In the weekends we often spend the whole day at the pasture, but it's impossible for me to say how long we actually play, because the human and equine participants change all the time, with some dropping out or just taking short breaks and new ones joining in all the time. Sometimes it starts as a completely non-horsey activity (e.g. yesterday the children were building some huge "wood park" for the horses to play), then one horse comes to investigate and there are little episodes of interacting, and then the horse either leaves again and the children continue working, or they do more interaction than work, then the next horse comes, and so on. It's more like a constant flow instead of cleanly sliced pieces of play.

In the summer it is a bit different, because then I usually have about one hour of time, so the procedure is rather constant. I put the fence further so that they have fresh grass, and then I am available for play or walks for the rest of the time.

When we go for walks, the usual duration during the week is about 45 minutes, and about 1.5 hours in the weekends. However, we have walks of all kinds of durations, sometimes just 10 minutes and lasst Friday we walked seven hours. It just depends on what the horses and humans want to do.


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 Post subject: Re: Length of training
PostPosted: Wed Apr 15, 2015 6:59 am 
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Joined: Tue Aug 26, 2008 2:15 pm
Posts: 229
Location: Western Australia
Quote:
Anyway I usually play with poppy or bear for about 20-30min consecutively and then I'll usually give them a break before doing something else or swap and do something with a different horse. I've always found if I do things for longer than that they get a bit disinterested or not quite so enthusiastic. It may just be that my attention span is that short


What I find usually with our horses is that we have a little bit of an unintentional routine with them which isn't anything we've decided on but just the process that they like. I think it may be like this more because we are up everyday at a consistent time. So on a normal day they generally are waiting at the gate for us (especially bear) and the first thing they offer (because they like it the most I guess) is the more energetic, wild play we do. This includes riding and any play that's generally more exciting for them (the fast impressive stuff). Then like Marina said after this we generally switch with another horse when they start getting tired or losing interest (or with Bear focus sometimes). Now what I find is that when I go back to that horse I will do something different because they are normally a little tired by then (Bear does seem to have endless energy sometimes though but his focus does go). So I will move to do say more focused but less energy intensive work for example with Bear; recall games or our fetch/chase the tiger game. Given the time I would switch again when one of us loses interest and then do "standing still games" as I usually call them, activities that don't involve much energy but are fun because they are fun while learning and involve more complex but small movements. For example Bear is currently learning how to untie my shoelaces, something that once he learns, it will lose our interest as the activity itself doesn't have much use (as it's just a trick) but it teaches him control and delicacy when playing with objects. I find generally that its these lower energy games that you can play for ages with them without them losing interest or stopping from progressing, as they are so easy to change to make more interesting.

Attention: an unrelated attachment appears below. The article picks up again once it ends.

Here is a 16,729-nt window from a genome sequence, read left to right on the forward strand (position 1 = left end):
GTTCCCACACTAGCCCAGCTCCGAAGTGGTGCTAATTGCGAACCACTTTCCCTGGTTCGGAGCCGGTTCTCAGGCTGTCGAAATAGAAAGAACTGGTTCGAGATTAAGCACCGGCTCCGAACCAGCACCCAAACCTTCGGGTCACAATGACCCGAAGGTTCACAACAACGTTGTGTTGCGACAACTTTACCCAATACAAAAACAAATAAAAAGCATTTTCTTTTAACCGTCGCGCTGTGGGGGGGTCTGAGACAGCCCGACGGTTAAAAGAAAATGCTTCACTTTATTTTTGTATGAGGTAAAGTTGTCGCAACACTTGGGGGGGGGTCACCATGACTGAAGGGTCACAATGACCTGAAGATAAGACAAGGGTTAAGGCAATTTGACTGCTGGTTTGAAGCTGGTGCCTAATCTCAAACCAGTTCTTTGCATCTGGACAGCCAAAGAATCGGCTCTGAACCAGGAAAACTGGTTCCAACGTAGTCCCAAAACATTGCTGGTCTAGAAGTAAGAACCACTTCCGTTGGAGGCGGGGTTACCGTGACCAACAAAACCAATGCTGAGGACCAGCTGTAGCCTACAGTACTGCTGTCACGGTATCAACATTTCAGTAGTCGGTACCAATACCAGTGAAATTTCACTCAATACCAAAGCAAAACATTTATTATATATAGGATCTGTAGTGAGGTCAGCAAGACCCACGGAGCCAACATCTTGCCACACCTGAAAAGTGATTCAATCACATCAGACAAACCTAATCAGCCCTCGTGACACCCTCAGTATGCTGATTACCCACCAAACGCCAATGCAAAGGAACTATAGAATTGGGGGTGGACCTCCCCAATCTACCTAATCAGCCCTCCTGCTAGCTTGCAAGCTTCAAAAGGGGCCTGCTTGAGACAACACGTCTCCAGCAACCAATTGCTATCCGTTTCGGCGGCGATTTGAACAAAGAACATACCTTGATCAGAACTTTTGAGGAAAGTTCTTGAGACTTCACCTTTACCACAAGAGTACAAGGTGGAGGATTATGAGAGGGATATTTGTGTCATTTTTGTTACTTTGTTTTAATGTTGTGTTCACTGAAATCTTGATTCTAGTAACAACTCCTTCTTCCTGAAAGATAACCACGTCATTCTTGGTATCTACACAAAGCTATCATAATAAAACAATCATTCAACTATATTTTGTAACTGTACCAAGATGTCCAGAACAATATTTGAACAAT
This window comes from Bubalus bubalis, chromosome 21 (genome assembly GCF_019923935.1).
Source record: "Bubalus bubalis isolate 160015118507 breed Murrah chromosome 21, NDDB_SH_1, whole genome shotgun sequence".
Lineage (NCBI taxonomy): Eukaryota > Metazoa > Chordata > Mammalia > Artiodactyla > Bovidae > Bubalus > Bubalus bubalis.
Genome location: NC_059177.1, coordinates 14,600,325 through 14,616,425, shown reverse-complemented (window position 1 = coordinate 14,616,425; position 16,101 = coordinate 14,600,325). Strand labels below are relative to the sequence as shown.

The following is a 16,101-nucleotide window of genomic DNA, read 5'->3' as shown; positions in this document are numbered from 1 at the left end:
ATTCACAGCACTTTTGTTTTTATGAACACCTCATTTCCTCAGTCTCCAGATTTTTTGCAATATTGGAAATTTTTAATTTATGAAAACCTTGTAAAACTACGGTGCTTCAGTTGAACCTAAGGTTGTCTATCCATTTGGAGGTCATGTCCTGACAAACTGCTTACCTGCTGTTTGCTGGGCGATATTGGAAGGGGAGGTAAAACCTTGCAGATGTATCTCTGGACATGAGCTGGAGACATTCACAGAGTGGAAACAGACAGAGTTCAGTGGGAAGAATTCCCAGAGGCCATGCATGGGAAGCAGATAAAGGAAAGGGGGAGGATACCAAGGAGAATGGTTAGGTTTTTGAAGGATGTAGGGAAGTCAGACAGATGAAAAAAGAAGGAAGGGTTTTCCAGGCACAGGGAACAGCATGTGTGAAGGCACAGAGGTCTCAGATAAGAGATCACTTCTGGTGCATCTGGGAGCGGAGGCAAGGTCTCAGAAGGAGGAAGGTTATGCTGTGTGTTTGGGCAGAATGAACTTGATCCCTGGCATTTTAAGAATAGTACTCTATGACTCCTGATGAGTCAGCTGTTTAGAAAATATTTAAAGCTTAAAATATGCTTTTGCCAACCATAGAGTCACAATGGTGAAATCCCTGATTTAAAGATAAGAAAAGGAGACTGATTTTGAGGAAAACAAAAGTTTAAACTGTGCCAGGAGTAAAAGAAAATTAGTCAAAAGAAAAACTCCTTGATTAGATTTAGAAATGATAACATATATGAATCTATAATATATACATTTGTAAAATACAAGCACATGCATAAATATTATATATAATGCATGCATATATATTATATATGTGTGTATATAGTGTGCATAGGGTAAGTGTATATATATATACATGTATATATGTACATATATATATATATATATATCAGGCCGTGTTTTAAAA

I did a lot more of these with BJ as he was often lame or just not feeling energetic and so our subtle interactions got so complex and therefore more interesting, like Marina said he could paint for a solid 40 minutes sometimes as he had so many complex moves and skills to try out and experiment with keeping him interested! :cheers: Sometimes with Bear we spend time doing something simple like him licking my hand just interacting with out any treats and he will do this for quite awhile before losing interest as I turn it into a bit of a game. Likewise BJ had this funny game where I would hold my hand out and he would press his teeth into it and follow me hand around while pushing into it that we would play for ages!

I find that because Marina and I share playing with the horses we naturally fall in to specific sort of roles with them as that is what they seem to find less confusing (as our training and interactions do differ quite a bit). So with Bear Marina does most of the wild play learning/training with him and I feel more as if I'm just playing with him. For awhile as well it was very much so that Marina did the groundwork play and I did the riding play but we seem to have merged the two a little more now, which is great. 8)

So Marina has more of an energetic/wild play focus and I have a more activity base maybe? I mean its not black and white but I find doing less energy intensive things generally will keep their interest for longer.

The horses don't always follow this routine but usually it's something in the environment that causes them to break it up (aka if something is making them excited or spooky). :sun:

_________________
*Zoe + BJ*